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Draft Chapter for Strategic Intelligence

1.  Digitization.  It is a mistake to believe that all relevant information is being digitized today.  Tribal histories (e.g. those from Iraq) and vast quantities of important information are still being produced in Industrial Era mediums, and Friday sermons by Islamic imams as well as the sermons by all the other faiths, are not part of the digital revolution.  In strategic terms, however, digitization is extremely important for three reasons:

Most current information from mainstream and niche media as well as individual publishers and bloggers, in all languages, is now available digitally.

Historical information, including policy and financial statements of great importance to specific nations, industries, organizations, and tribes, can now be affordably and effectively digitized.  

Hand-held devices are rapidly becoming a primary means of collecting and sharing information, with imminent prospects of being able to harness, selectively, all that any group of individuals can see and hear and think, and is willing to upload as needed.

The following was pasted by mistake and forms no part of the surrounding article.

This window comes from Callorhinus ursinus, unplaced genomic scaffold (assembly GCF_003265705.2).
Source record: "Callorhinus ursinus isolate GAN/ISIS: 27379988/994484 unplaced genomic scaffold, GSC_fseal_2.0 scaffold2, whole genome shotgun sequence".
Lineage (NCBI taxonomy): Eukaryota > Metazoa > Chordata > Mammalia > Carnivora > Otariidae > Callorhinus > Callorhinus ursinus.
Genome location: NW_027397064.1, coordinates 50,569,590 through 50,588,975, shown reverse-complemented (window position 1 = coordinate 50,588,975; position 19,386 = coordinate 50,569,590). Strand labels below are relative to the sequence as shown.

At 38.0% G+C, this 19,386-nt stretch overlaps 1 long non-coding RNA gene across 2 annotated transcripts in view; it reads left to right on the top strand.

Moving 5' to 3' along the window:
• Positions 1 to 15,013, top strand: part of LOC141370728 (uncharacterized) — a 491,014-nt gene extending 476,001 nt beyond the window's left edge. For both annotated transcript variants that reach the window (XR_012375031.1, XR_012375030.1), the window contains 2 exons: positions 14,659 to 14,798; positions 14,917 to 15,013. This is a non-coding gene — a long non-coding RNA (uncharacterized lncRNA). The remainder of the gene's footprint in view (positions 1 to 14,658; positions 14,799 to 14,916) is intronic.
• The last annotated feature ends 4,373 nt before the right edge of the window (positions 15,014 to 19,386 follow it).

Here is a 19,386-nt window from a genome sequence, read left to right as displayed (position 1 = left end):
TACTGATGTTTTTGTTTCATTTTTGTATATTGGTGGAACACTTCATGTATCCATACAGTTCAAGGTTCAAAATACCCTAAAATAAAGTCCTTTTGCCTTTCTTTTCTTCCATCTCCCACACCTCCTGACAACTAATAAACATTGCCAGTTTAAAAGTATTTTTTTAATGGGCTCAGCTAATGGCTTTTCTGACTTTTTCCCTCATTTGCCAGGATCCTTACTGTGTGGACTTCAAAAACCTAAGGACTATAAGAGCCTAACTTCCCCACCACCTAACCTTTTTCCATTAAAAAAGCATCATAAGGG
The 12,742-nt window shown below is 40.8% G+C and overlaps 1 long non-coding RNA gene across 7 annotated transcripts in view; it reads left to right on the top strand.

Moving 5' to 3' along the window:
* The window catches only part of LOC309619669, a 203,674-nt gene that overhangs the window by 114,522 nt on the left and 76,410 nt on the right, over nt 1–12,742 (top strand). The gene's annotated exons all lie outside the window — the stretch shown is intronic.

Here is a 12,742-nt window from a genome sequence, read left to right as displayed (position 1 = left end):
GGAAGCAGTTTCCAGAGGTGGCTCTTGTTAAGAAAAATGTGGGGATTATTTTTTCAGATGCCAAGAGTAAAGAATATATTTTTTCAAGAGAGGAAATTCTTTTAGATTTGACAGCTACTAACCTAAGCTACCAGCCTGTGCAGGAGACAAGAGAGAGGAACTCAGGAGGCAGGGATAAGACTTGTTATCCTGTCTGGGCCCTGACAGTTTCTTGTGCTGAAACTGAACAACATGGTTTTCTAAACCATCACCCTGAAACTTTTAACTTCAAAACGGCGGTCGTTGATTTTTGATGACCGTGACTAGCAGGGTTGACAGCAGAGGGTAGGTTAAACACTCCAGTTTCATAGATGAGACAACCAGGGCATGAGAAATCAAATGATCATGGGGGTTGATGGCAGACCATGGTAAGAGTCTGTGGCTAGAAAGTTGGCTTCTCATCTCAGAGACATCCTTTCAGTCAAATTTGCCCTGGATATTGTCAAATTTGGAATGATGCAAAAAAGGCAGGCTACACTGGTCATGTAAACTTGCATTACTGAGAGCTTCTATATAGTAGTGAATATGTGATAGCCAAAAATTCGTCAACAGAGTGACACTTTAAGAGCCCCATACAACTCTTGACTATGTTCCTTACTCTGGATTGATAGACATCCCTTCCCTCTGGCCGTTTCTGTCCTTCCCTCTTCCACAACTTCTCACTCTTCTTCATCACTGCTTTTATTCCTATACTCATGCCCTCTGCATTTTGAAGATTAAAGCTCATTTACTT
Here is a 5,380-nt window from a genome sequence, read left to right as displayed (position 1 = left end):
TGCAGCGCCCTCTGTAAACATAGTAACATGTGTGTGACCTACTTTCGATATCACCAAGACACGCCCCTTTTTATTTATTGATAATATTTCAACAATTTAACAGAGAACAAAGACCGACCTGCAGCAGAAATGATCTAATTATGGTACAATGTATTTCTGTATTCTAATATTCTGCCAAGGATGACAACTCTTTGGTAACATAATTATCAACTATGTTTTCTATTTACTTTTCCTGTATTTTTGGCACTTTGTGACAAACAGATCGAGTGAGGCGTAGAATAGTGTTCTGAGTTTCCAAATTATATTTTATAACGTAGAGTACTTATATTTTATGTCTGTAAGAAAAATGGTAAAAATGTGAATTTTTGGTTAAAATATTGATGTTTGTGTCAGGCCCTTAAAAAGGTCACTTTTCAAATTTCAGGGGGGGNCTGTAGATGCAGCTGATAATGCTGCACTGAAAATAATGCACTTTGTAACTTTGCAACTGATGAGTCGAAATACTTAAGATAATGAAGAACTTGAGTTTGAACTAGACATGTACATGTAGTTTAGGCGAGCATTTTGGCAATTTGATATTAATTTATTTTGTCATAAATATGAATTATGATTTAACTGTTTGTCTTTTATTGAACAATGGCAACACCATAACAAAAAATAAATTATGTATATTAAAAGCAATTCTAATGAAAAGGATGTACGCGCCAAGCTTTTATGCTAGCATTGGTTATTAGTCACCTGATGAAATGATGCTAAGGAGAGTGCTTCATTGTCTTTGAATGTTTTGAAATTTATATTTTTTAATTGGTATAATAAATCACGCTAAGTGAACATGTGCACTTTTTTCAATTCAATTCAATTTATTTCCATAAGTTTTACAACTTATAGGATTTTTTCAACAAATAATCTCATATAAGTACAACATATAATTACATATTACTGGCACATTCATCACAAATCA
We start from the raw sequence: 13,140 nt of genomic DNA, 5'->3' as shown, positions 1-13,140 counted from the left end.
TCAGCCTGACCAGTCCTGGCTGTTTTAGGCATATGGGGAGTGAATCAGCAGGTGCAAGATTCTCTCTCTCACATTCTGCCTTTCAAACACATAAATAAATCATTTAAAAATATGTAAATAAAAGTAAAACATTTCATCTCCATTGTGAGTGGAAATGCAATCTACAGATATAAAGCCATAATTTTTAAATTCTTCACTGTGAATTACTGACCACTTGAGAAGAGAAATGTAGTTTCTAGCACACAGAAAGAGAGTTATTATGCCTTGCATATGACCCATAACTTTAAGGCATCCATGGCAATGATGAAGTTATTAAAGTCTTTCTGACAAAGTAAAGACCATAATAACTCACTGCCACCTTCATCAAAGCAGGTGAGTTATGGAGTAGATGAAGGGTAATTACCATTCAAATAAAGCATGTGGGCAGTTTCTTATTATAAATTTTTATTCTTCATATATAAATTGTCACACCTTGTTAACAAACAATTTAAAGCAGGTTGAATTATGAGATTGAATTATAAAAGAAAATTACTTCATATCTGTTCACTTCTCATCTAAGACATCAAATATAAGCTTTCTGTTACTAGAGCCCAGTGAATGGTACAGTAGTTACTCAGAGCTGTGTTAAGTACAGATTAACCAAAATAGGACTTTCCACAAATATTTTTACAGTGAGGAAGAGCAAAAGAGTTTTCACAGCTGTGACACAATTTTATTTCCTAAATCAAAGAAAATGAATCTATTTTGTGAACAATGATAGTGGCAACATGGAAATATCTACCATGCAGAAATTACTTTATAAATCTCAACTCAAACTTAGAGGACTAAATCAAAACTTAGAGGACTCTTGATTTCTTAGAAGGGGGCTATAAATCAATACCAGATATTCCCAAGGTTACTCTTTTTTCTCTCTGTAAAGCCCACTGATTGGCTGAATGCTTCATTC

2.

Visualization.  Digital information, including historical information, can now be visualized, not only in relation to content analysis and links between paragraphs and among individuals, but in relation to a geospatial foundation such as Google Earth provides in rudimentary but quite compelling terms.  This is moving OSINT well beyond secret sources and methods because it can draw on a much greater body of information and expertise in real time, and apply all modern machine analytic tools with fewer security, legal, and policy constraints.  The centralized unilateral secret bureaucracies are losing ground—rapidly—to

Version 2.4 dated 7 April 2006

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